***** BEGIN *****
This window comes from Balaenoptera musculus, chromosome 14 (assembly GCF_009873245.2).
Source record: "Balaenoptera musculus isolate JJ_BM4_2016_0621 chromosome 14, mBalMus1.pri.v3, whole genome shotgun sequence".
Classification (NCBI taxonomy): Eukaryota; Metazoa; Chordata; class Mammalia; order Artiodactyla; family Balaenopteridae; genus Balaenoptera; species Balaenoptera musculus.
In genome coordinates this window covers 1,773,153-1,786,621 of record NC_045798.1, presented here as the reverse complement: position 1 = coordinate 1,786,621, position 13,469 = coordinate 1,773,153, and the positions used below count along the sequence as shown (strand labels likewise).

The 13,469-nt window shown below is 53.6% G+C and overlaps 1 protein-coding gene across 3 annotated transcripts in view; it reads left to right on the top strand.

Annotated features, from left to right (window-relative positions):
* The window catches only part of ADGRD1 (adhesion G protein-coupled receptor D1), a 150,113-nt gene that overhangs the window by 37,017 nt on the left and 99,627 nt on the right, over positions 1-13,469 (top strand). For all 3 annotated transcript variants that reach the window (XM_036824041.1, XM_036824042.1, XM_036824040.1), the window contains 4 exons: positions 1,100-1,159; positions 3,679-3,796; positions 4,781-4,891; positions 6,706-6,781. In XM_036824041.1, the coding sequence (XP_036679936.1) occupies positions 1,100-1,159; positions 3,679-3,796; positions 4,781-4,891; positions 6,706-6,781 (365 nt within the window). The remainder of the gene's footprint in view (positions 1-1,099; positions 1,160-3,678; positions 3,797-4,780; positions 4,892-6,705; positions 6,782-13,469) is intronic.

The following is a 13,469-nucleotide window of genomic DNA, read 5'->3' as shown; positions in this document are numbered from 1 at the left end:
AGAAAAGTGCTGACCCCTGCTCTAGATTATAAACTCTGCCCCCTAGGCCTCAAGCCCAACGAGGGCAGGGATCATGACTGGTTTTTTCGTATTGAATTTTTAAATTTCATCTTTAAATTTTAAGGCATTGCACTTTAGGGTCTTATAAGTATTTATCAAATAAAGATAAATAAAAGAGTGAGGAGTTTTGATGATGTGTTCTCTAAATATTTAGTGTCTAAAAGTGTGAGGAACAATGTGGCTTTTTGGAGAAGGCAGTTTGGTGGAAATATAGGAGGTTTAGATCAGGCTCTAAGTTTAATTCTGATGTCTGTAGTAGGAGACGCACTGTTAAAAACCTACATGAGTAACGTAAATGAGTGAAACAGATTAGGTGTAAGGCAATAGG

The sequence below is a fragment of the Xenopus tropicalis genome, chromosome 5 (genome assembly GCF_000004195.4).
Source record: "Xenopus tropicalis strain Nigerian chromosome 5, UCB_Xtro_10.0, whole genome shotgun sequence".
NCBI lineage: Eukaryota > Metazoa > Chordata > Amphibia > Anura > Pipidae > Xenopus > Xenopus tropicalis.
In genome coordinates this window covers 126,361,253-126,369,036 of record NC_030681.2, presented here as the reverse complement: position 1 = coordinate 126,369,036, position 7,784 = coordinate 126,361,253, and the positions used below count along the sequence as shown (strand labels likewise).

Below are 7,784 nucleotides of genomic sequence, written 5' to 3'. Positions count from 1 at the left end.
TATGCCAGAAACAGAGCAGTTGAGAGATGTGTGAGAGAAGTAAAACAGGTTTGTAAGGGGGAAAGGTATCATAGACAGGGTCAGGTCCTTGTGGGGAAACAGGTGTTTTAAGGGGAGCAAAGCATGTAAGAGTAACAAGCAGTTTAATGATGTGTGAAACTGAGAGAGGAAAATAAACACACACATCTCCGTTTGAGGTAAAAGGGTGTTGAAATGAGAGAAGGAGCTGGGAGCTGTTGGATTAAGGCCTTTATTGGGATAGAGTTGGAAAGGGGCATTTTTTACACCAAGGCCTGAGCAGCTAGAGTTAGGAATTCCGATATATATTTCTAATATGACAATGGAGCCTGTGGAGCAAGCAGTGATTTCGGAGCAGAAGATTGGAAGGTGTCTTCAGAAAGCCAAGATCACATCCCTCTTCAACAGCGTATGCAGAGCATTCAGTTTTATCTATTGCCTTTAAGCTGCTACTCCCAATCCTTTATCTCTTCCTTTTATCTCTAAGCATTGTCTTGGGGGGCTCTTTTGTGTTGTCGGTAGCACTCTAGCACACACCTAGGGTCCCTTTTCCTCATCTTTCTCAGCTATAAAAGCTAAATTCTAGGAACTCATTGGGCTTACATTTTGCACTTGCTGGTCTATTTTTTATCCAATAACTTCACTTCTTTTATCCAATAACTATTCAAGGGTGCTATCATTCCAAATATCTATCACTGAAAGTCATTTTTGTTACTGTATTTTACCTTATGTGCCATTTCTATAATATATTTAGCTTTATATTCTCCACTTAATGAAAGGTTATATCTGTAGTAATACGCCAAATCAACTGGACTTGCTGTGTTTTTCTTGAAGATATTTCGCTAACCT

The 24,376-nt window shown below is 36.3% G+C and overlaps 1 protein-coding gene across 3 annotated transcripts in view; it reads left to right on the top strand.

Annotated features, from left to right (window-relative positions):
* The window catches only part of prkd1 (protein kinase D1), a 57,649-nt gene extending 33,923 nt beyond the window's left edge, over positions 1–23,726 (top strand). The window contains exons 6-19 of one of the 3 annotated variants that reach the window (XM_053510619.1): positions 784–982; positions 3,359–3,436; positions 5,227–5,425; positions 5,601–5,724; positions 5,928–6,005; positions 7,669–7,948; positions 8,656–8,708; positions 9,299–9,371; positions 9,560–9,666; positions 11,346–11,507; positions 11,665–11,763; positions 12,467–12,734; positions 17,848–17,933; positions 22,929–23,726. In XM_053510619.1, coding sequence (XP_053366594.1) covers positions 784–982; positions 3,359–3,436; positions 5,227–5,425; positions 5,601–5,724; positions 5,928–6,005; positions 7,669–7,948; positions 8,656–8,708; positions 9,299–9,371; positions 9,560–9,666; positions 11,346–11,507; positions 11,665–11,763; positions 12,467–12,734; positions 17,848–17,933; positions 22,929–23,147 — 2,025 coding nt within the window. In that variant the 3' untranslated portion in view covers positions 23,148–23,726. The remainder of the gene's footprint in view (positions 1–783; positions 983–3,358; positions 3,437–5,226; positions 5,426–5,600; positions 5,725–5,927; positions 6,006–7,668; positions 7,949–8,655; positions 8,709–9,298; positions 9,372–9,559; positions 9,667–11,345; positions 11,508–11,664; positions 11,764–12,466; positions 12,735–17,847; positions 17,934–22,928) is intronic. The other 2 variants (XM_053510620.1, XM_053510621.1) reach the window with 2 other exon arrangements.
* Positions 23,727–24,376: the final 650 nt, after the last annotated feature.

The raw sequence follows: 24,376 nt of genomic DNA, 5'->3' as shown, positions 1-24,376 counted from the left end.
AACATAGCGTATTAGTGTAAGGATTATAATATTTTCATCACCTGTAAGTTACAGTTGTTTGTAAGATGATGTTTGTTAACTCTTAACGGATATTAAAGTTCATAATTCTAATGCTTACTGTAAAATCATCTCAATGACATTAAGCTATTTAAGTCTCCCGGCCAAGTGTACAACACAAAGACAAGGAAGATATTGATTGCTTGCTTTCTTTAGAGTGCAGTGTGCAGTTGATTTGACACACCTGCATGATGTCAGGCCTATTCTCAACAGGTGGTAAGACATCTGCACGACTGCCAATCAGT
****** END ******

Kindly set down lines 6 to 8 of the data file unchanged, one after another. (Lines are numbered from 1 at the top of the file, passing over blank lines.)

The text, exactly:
Annotated features, from left to right (window-relative positions):
* The window catches only part of ADGRD1 (adhesion G protein-coupled receptor D1), a 150,113-nt gene that overhangs the window by 37,017 nt on the left and 99,627 nt on the right, over positions 1-13,469 (top strand). For all 3 annotated transcript variants that reach the window (XM_036824041.1, XM_036824042.1, XM_036824040.1), the window contains 4 exons: positions 1,100-1,159; positions 3,679-3,796; positions 4,781-4,891; positions 6,706-6,781. In XM_036824041.1, the coding sequence (XP_036679936.1) occupies positions 1,100-1,159; positions 3,679-3,796; positions 4,781-4,891; positions 6,706-6,781 (365 nt within the window). The remainder of the gene's footprint in view (positions 1-1,099; positions 1,160-3,678; positions 3,797-4,780; positions 4,892-6,705; positions 6,782-13,469) is intronic.

The following is a 13,469-nucleotide window of genomic DNA, read 5'->3' as shown; positions in this document are numbered from 1 at the left end: